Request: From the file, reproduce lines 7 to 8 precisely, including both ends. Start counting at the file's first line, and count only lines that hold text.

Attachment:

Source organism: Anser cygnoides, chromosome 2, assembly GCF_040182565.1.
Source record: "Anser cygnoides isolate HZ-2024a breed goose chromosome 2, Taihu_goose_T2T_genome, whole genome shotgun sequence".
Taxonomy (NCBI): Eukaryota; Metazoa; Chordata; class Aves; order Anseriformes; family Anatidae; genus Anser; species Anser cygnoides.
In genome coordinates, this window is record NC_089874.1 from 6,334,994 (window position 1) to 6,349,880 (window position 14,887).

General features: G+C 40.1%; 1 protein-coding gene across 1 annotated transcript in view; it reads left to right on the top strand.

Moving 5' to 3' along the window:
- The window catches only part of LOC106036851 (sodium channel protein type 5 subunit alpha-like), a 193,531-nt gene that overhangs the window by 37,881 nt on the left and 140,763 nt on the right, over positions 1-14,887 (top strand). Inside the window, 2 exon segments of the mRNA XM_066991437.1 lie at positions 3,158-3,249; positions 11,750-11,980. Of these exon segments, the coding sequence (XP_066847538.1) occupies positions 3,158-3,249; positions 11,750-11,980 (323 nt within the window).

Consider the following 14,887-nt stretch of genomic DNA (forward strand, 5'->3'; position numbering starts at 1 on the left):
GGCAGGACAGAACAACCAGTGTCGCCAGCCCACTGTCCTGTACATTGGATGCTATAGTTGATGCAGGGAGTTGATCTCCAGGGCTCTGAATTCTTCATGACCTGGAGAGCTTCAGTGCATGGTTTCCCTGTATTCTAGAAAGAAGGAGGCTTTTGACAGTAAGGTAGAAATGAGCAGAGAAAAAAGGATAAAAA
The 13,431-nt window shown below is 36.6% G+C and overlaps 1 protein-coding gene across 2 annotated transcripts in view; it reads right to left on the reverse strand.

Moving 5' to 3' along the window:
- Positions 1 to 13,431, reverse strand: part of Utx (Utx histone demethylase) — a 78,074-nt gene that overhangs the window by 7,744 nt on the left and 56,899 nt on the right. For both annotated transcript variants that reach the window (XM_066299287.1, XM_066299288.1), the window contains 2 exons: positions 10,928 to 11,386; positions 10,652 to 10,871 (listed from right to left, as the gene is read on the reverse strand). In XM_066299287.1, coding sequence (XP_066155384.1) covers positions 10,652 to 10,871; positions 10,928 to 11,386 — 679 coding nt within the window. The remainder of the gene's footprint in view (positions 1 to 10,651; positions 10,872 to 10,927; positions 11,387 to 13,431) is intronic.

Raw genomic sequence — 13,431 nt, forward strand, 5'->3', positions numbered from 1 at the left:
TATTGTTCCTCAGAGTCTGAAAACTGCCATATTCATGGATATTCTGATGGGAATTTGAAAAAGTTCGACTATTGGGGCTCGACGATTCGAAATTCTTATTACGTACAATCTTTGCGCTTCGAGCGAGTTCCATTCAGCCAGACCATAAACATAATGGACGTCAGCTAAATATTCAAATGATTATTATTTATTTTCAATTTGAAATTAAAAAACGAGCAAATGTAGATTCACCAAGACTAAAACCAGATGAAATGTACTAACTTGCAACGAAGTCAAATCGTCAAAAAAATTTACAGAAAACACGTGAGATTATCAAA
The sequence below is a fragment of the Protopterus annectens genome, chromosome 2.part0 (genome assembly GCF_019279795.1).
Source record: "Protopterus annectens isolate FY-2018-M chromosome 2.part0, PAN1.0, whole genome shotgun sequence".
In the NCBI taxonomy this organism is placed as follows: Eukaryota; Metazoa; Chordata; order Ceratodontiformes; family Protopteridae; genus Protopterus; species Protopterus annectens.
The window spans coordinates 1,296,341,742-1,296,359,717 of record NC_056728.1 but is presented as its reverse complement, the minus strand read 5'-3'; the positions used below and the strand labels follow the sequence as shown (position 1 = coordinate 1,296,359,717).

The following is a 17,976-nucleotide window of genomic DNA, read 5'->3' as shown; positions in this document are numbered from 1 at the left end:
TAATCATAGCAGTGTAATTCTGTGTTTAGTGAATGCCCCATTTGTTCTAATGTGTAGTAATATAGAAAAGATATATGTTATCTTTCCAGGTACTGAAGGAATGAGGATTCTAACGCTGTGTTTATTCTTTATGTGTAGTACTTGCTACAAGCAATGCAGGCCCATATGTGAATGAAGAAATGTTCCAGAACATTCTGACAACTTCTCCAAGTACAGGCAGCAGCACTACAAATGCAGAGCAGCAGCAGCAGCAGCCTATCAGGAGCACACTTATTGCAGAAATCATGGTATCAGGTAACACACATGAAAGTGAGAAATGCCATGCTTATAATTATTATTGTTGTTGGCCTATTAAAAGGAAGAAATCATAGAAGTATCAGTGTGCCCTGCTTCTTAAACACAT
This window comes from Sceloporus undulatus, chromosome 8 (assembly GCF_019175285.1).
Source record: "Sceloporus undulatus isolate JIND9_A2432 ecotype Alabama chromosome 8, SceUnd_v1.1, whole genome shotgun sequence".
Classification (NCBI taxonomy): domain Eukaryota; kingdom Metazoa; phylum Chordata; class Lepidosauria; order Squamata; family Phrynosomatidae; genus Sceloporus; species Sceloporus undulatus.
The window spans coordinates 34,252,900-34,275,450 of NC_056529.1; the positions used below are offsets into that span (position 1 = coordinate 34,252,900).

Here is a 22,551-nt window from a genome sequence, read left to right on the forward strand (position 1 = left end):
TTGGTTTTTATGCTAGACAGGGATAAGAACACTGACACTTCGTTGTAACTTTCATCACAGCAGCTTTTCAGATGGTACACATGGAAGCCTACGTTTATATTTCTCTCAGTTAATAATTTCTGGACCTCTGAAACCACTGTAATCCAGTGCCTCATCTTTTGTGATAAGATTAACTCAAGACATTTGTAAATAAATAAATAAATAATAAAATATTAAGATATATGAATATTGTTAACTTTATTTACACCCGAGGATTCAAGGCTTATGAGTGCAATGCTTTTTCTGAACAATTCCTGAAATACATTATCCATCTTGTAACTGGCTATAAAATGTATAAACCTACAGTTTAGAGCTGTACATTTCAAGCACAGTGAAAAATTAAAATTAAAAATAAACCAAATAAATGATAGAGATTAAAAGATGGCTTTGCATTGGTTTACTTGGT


- The window catches only part of LOC106036851 (sodium channel protein type 5 subunit alpha-like), a 193,531-nt gene that overhangs the window by 37,881 nt on the left and 140,763 nt on the right, over positions 1-14,887 (top strand). Inside the window, 2 exon segments of the mRNA XM_066991437.1 lie at positions 3,158-3,249; positions 11,750-11,980. Of these exon segments, the coding sequence (XP_066847538.1) occupies positions 3,158-3,249; positions 11,750-11,980 (323 nt within the window).

Consider the following 14,887-nt stretch of genomic DNA (forward strand, 5'->3'; position numbering starts at 1 on the left):